As for removing people from G Suite, I think it should follow along with OpenMRS ID – i.e., when your OpenMRS account is retired, so goes your G Suite (and email). As a start, I would think that any account that had not been used for 2 years or more could be retired. Ideally, we’d send an email notification out automatically at 18 months of no activity and another a week before 2 years have been reached with instructions on what is required to keep their account from being deleted. G Suite/email removal would just parallel retirement of the OpenMRS ID.

2 Likes

I’ll be writing some sort of draft in wiki for that process based on the feedback.

I think https://wiki.openmrs.org/display/ISM/Requesting+an+OpenMRS+email captures more or less what has been said.

I don’t know how possible that is, to be fair. I don’t know if that would break crowd/jira/confluence and everything else. After I do the cleanup we can try to see if that’s possible.

Otherwise, I’m reasonably happy with aliases.

I didn’t mean to imply that we would need to do this perfectly; rather, in the case where foobar is no longer used (no activity > 2 yrs or disabled), then we’d change its email and reset the password and retire foo.bar (i.e., the person would one say stop using foo.bar and start using foobar, inheriting its history. If foobar OpenMRS ID was unclaimed, we’d just have them sign up for it and retire their old account. Any ability to archive the legacy content for foo.bar to (old) foo.bar or delete/merge accounts would be nice-to-have, but not necessary.

Going forward, we’d try to match G Suite users to OpenMRS IDs. Ultimately, it would be intuitive that foobar at openmrs.org can be found in Talk/wiki/jira/etc as foobar.

1 Like

Hi @cintiadr

I just have a look into that Doc. So we need to create a new ticket in the JIRA for requesting OpenMRS emails as it said. I just encountered some diffrent idea on this,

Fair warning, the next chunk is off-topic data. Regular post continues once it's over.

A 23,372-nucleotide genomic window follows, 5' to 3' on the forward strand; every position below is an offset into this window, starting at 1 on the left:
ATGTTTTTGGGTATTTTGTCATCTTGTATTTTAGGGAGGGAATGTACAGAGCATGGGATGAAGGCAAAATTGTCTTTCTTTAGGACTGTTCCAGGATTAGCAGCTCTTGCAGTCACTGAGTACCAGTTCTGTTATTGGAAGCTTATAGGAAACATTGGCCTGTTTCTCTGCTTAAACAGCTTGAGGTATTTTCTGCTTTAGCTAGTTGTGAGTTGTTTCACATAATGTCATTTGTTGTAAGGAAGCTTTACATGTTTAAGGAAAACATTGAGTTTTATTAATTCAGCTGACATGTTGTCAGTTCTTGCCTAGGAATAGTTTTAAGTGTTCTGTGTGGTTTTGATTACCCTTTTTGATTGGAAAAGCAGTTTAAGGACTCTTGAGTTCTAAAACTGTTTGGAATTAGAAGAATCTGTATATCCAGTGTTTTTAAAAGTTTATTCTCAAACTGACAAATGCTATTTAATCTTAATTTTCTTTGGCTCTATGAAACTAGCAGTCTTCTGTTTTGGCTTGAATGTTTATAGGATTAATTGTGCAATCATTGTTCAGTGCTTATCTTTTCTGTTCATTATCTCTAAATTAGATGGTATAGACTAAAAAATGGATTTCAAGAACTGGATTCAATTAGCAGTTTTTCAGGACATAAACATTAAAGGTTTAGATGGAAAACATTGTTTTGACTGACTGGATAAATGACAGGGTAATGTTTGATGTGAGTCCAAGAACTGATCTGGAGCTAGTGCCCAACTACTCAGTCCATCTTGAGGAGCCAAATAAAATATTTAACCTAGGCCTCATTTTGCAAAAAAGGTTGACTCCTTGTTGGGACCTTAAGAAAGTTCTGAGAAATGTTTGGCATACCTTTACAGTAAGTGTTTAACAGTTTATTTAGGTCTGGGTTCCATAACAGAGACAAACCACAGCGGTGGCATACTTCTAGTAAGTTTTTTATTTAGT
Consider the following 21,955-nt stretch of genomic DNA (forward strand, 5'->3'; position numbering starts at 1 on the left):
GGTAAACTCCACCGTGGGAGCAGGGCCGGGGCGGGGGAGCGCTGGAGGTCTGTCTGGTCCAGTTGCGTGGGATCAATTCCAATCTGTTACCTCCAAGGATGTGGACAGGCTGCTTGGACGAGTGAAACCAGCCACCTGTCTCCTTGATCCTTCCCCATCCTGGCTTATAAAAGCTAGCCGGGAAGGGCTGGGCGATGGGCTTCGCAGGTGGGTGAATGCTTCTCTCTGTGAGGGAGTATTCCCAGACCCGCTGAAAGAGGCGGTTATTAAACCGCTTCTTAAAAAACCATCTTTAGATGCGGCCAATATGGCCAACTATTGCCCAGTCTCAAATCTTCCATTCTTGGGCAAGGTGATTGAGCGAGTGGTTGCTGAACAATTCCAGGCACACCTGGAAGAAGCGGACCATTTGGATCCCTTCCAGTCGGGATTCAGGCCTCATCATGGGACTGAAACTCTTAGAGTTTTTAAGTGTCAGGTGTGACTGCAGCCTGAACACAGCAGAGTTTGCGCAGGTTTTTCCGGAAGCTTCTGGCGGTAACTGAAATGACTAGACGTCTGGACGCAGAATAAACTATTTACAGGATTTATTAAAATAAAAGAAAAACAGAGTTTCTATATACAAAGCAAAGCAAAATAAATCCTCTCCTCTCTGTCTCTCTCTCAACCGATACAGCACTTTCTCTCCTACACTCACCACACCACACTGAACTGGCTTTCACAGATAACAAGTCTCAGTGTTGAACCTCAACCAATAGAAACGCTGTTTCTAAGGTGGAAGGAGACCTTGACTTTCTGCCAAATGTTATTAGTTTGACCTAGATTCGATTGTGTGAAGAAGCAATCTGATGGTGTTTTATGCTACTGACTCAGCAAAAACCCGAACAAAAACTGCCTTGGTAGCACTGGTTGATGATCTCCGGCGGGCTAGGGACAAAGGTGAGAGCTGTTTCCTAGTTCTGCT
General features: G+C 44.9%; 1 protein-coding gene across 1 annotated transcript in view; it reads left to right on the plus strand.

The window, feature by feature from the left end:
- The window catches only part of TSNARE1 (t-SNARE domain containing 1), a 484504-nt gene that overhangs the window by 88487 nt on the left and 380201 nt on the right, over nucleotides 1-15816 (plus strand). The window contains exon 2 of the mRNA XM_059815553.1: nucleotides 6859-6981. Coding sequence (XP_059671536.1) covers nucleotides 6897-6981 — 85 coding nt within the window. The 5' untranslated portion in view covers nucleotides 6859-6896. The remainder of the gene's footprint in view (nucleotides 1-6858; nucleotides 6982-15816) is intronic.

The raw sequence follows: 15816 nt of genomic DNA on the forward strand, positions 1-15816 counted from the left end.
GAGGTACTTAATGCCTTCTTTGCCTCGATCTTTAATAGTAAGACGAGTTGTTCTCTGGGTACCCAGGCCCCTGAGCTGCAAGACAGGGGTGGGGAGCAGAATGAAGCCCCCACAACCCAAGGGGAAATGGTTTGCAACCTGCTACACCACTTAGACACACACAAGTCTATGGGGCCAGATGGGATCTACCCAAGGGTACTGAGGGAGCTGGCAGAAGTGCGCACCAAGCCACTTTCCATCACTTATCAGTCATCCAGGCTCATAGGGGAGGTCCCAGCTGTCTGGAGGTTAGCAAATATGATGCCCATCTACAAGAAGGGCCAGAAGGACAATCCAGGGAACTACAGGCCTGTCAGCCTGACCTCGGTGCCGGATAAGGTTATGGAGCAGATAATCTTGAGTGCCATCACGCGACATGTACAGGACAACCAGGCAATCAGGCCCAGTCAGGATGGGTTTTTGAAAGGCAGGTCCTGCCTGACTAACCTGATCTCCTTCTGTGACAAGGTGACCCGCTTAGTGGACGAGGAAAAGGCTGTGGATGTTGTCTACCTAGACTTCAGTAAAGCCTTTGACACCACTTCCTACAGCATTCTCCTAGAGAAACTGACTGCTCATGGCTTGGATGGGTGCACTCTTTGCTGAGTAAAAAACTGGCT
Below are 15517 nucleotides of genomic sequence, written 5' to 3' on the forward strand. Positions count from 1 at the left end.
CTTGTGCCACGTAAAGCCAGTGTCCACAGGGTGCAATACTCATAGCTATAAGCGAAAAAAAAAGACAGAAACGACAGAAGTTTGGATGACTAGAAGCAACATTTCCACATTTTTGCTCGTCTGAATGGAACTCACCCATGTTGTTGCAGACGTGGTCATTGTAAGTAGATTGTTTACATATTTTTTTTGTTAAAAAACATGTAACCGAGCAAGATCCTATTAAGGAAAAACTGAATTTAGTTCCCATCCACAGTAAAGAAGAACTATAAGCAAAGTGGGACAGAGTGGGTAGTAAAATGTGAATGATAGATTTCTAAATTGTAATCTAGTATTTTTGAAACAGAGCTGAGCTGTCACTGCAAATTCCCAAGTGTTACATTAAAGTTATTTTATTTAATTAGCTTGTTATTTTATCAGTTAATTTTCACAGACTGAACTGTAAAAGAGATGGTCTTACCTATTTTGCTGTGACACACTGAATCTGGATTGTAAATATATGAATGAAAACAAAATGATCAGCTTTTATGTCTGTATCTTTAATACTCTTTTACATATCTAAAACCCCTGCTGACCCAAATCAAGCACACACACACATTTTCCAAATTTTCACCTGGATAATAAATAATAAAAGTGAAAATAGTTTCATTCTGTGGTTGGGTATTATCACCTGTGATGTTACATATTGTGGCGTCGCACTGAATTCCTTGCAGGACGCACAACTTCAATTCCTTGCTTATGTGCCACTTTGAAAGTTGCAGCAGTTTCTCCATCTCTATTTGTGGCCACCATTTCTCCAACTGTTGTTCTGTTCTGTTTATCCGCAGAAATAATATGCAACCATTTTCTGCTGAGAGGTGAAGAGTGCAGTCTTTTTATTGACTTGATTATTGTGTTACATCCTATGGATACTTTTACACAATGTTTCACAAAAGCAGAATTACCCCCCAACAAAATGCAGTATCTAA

1. Why don’t we use a single JIRA Ticket for this purpose, and ask the users to claim and provide their details as a comment to proceed? So we can able to reduce the redundant number of tickets for this requests.

  2. Is it okay to show the backup email address and the referral person for the public view? I felt better to do it behind the scenes since someone doesn’t like to have it in public due to the privacy.

BTW why don’t we do this through the HelpDesk emails like we have now? So the user should need to add those details in the Helpdesk emails to get the OpenMRS emails.

Suthagar

I like @suthagar23’s suggestion to do this via helpdesk instead of JIRA, though I don’t feel very strongly about that. (We should, however, not make people’s backup email addresses public. (In JIRA that would mean making the visibility “Private & Reporter” I think.)

I would present “in the community for one year” as a guideline, and I actually don’t think it lines up well with the idea that this is a tool. E.g. imagine someone is helping to organize this year’s conference and needs an email for some related reason, but they’ve only been around for a few months? And further it seems like “Reference from the Dev/4, Dev/5 or leadership person” should actually cover the intention here, right?

How about we rephrase

Volunteers need to be part of the community for at least a year before requesting it.

as instead:

You should be a well-known member of the community, or have a reference from a long-standing community member, to request an email address. (Give details in the request.)

I would also be less optimistic and rephrase

Exact details on account inactivation (both OpenMRS ID and Email) will be defined soon.

as

…will be defined in the future.

1 Like

The way we are currently handling tickets is much easier if there’s a new ticket per request. Otherwise we won’t be actioning on them the same way.

I prefer JIRA because 1) helpdesk has zero visibility of work that has been done and 2) we’ll have to migrate anyway in a year, and I’m not sure I’ll be bothered moving the older tickets. But I’ll agree with the visibility of the ticket, and changed the page.

For all the other points, sounds pretty sensible to me and I did those changes. I’m quite happy with the result.